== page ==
Pabrai’s Take On Sub-Liquidation Value Investing

(If you didn’t know, Pabrai’s the guy to the extreme left. )

Mohnish Pabrai had always been an inspiration to me. For one, he did not really have a background in finance. Rather, he was engineer trained and eventually started out a business called Transtech, an IT consulting company. After selling his company to Kurt Salmon Associates for $20 million, he turned his sights to investing.

Although not many people speak about Pabrai’s ideas from a mathematical standpoint, his ideas are very much risk-reward driven. And of course, he mentions all too elegantly the idea of “Heads I win, Tails I don’t lose much”. This is nothing more than a payoff with a positive expected return. In this little statement about, if you have read some of Pabrai’s writings, you will understand that it is really the large payoffs that Pabrai guns for. Because us humans are not conditioned to think in a fermat-pascal framework, we readily confuse risk with uncertainty and there can be huge opportunity costs involved as an investor. While there may have been some big blow ups in Pabrai’s portfolio, there were also some tremendous winners and that has nudged him closer towards investment greatness. So the idea is to come up with different scenarios and place probabilities on each scenario materialising. Then, if the company has a positive expected returns, that company is worth a further look. This is the realm of probabilistic thinking and probability theory.

Probabilistic Thinking

So just to give you an example of the above. Suppose a company is priced at $1 per share right now and it is trading at one-fifth of its tangible book value. Suppose that when conditions normalise, it would trade at its tangible book value of $5 per share, which is a 400% return. It looks distressed and perhaps rightly so for it has some upcoming debt that will mature and needs refinancing. As such, there is a fair amount of refinancing risk. In the case of a credit crunch, refinancing can seem difficult. So if an investor thinks  that there is a 40% chance of the company going bankrupt, he also seems to think that the company has a 60% chance of being worth $5 sometime in the future.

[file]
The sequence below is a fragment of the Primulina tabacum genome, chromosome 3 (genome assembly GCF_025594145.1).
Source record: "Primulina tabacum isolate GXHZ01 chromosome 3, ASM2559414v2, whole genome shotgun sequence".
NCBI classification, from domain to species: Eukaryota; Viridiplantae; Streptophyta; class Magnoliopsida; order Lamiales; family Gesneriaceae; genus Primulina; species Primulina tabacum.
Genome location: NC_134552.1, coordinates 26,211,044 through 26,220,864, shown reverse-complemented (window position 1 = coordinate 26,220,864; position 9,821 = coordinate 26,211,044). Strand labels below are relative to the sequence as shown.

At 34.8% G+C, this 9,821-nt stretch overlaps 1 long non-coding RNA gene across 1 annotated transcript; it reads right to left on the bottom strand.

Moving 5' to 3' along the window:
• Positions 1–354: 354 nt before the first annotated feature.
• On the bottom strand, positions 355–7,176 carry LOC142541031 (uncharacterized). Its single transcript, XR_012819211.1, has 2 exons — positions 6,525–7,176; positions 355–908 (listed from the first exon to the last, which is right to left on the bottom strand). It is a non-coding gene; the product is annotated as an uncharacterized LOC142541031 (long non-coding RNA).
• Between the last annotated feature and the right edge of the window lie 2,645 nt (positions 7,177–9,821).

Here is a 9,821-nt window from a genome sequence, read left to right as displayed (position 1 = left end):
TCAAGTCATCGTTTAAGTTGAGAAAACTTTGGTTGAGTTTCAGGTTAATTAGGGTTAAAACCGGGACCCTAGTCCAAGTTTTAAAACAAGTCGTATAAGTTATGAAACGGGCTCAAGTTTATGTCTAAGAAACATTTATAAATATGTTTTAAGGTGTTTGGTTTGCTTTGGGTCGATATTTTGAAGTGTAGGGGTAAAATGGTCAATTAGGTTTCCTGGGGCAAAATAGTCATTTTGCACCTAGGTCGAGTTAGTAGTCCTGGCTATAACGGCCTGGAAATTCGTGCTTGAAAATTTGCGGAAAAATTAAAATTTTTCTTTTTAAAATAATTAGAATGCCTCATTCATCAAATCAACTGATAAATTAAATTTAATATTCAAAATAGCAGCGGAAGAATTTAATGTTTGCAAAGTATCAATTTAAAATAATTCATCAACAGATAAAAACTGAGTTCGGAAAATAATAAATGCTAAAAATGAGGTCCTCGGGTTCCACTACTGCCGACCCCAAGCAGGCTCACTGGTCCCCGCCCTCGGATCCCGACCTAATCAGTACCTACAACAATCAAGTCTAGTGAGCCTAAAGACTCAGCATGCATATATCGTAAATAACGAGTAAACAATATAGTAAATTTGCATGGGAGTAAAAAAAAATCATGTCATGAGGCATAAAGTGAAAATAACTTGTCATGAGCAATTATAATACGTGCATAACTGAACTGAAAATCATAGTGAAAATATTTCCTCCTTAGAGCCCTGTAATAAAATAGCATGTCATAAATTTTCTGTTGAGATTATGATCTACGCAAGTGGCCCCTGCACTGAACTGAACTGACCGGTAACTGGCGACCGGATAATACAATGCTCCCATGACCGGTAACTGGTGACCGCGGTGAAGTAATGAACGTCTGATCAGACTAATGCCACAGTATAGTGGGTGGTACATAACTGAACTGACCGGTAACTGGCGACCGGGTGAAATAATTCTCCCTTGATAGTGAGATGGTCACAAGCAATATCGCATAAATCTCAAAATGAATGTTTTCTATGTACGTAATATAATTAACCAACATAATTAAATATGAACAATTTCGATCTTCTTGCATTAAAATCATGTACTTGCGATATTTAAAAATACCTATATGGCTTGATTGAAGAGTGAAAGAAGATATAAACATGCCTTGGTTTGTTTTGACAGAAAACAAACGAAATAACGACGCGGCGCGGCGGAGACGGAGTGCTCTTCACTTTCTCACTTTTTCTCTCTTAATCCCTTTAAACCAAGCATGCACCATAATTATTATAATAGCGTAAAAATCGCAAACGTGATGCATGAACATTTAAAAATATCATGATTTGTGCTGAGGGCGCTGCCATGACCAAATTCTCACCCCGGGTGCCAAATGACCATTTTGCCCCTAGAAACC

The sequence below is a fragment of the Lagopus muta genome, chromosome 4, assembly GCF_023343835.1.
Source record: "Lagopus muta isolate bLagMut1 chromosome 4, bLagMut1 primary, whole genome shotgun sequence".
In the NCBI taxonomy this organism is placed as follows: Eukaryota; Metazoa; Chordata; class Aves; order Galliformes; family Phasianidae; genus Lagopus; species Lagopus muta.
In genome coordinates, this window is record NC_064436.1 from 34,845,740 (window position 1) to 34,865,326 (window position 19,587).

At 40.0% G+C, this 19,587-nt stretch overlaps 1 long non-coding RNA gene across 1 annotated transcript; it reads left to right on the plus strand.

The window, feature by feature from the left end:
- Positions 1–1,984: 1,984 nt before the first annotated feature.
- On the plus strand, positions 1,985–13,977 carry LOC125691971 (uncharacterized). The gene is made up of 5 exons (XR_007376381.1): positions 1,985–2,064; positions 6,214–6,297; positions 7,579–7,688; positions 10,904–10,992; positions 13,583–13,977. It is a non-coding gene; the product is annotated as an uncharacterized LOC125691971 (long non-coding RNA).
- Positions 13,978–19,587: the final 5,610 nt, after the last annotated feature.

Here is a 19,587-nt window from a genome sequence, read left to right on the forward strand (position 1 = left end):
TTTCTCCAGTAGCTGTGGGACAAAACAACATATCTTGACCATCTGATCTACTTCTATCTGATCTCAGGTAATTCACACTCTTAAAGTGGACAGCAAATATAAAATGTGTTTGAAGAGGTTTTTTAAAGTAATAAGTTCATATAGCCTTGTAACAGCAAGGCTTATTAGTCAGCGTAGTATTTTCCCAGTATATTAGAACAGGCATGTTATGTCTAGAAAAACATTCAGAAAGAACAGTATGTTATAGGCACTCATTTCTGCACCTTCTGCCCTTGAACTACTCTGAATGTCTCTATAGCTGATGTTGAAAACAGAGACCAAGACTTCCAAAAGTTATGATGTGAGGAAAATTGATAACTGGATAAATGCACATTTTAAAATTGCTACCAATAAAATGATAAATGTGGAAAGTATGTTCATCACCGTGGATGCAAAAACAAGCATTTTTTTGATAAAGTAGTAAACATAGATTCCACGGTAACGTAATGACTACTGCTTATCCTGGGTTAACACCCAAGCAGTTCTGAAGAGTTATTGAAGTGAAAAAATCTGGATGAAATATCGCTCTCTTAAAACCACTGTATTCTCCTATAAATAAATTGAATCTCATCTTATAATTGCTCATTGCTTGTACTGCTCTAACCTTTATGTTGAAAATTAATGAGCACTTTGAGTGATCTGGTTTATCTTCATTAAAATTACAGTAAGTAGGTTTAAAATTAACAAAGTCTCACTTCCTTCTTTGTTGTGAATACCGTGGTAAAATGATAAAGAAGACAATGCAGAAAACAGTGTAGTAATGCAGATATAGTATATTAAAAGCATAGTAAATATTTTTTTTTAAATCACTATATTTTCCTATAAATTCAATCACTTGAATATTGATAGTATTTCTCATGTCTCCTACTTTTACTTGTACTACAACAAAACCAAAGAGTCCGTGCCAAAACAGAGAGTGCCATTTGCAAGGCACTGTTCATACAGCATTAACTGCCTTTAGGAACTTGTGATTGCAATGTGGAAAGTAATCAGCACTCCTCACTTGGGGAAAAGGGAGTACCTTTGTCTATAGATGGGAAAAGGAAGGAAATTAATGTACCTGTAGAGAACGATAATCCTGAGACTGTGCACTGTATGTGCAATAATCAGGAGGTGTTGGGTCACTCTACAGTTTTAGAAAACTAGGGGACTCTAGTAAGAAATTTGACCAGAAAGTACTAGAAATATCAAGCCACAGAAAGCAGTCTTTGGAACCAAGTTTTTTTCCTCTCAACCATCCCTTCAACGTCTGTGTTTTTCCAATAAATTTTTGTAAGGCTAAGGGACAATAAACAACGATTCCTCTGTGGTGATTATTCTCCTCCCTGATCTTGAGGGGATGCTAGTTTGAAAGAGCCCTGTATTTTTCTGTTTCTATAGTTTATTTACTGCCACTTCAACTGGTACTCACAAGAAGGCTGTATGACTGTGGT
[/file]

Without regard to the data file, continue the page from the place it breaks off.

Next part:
The expected return is : 0.4 X -100% + 0.6 X 400% = 200%

And that you see is a positive expected return my dear friends.

On the other hand,  let’s look at a company that has the same accounting data as the one above with a tangible book value of $5 per  share, but, this time, it trades at $4 per share. Again, there is a 40% chance of it going to $0 and a 60% chance of it going to $5.

In this case, the expected return is 0.4 X -100% + 0.6 X 25% = – 25%

It is negative in an instance like this.

So let me break this down for you. In an instance like this, the expected return is negative and immediately you discard it. If you did not already notice, the price you pay makes a huge huge difference in expected returns. It can result in a huge payoff of 400% if things play out correctly. But if you pay the wrong price, it would lead to disaster with only a minute possibility of a a pay off of 25%. Hence, that is the reason why value investing works. The price you pay must have a margin of safety. Failing which, all other factors are pretty irrelevant. The margin of safety is bar far one of those critical concepts that investors must embrace to have consistent market beating returns over the long run.

This is critical. And yet, I feel, may investors fail to see it and appreciate it. Anyway, back to Mohnish Pabrai. This is what Mohnish is trying to do. The simplistic term for this is to have a favorable risk-reward ratio. But Pabrai had a volatile portfolio of I am not wrong. Pabrai believed in few, infrequent large bets. This would have caused a lot of gyrations to his portfolio which I think can upset the majority of investors. But that is perhaps an article for another day.

The Hunt For Distressed Deep Value Securities